Hands ups if you have never heard of Tabata?
If you haven’t, this could be the most important fitness discovery you make this year!
It’s not really new, but it has become increasingly popular in fitness circles over the last year or so.
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What is Tabata?
Tabata is essentially a type of high-intensity interval training where you focus on a different exercise for four minutes at a time. Back in the day, I’m pretty sure we used to call it circuit training and I know the military have been using this kind of training since forever.
What makes it slightly different is the particular protocol used, which refers to the name of a Japanese physician called Dr Izumi Tabata, who was hired to test the efficacy of the interval training protocol used by the Japanese speed skating team in the 1990’s.
His study compared high-intensity interval training against moderate intensity training and the results identified the aerobic and anaerobic benefits of using intermittent workouts of 20 seconds with 10 seconds recovery.
Among all the fitness trends and fads out there, the great thing about Tabata is that the protocol used is actually backed by rigorous scientific research.
I don’t know about you, but if I am going to use my precious time to get in shape, I want to be doing something that actually works.
And Tabata is a great workout if you are short on time or you are looking at ways of cross-training.
It’s perfect for group training as everyone can train at their own intensity level.
You’ll see results fast!
How Is Tabata Done?
With Tabata, you can basically use any exercise you like.
Squat jumps, squat thrusts, burpees – pretty much any exercise that works the major muscle groups.
Tabata does not have to always use high impact exercises though to get results. In fact, the original Tabata Protocol was done on a static bike. You can also incorporate weights, kettlebells, chin/pull ups or rope jumping.
Pretty much anything where you can quickly reach a high intensity. For that reason, running on a treadmill doesn’t usually work as it takes too long for the machine to reach a high speed.
Related ~ 7 Of The Best 10-Minute Workouts
The format is super simple. Here is an example using press ups only as an exercise:
- Press ups – 20 seconds at high intensity
- 10 seconds rest
- Repeat 8 times for a total duration of 4 minutes
At this point, you can either finish to workout here or rest and repeat. The Tabata protocol used a one minute rest between sets, but you can adjust the rest period according to your fitness level.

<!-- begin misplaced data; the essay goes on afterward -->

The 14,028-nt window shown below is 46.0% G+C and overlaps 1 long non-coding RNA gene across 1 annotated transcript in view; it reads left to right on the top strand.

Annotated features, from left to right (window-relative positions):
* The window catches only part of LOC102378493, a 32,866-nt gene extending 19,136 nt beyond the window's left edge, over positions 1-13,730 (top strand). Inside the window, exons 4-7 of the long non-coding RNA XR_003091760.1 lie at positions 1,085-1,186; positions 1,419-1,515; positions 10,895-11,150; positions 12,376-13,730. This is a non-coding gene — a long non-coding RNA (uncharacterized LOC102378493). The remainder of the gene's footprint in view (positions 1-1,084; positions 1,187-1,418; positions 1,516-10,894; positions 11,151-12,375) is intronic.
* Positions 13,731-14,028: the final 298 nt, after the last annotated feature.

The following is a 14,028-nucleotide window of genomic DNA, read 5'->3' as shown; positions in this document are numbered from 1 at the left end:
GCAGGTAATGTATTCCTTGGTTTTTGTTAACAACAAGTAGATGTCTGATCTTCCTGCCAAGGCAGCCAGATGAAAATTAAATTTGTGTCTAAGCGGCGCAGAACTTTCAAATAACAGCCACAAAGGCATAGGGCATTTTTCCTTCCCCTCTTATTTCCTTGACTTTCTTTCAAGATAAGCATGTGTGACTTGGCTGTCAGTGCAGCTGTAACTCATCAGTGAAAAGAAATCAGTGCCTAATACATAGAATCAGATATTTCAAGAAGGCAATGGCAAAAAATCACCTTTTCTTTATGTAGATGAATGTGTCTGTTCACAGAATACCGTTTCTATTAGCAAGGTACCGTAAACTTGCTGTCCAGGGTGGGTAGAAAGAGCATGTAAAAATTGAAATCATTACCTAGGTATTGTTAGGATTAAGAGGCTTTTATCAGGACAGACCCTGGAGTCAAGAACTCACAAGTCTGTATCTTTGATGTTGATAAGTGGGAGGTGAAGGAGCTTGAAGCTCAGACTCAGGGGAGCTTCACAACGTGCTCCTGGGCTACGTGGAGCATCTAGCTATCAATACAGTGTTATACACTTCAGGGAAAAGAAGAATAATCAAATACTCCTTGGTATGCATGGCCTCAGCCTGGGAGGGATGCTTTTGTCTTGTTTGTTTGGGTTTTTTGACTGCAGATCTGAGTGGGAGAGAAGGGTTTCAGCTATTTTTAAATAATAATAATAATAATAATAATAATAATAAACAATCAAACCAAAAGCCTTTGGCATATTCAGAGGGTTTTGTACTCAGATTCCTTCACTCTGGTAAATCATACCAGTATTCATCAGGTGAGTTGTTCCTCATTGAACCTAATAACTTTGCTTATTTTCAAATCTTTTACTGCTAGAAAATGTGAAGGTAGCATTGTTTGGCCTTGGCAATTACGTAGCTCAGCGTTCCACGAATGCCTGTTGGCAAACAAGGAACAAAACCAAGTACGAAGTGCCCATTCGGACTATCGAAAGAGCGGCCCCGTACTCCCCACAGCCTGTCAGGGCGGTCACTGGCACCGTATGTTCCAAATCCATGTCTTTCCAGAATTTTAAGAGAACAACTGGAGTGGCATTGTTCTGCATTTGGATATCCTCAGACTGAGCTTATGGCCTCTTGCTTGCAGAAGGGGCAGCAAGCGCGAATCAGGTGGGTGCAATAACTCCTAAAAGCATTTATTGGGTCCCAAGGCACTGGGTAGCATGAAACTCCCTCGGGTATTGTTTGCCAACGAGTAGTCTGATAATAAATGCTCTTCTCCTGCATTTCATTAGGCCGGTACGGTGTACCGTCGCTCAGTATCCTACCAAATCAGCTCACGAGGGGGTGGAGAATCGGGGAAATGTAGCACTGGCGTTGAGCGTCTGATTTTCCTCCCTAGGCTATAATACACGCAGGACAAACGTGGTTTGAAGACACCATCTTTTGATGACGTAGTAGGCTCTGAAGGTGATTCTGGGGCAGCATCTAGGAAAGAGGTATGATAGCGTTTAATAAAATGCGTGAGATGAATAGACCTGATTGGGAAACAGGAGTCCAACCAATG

The key to success with this training is to make sure you are doing back-to-back high intensity efforts, rather than pacing yourself to complete the task.
Each effort requires MAXIMUM EFFORT – plus an extra 10%, if you have it in the tank. As mentioned above, your body needs to be conditioned enough to handle this kind of workout, because you’re going to be close to maxing out on your heart rate.
Tabata training is designed for experienced exercisers who are already operating at a high level of fitness. If you are a beginner, it’s best to start with higher interval training or circuit training and build up to the more advanced Tabata level.
You can also change exercise after each recovery to make it more like a traditional circuit session.
Another option is to start with increased recoveries of 30 secs and reduce the recovery time as you get fitter and stronger.
Be sure to listen to your body and if you are getting too exhausted, increase the recovery times or take an extra break.
Don’t attempt this type of training more than 1-2 times per week and if you are unsure, check with your physician before doing this kind of workout.
If you like to have the latest gadgets and apps, check out the Tabata timer apps here. They are basically just customized interval timers, but they can make the whole process a lot easier, if you don’t have a coach to tell you when to start and stop.
Finally, watch this 30-minute Tabata workout on the POPSUGAR Fitness Channel to give you and idea of what to do. Cheesy grins are by no means mandatory, but they might help cover up the fact you are in bits after the third set of reps. 😀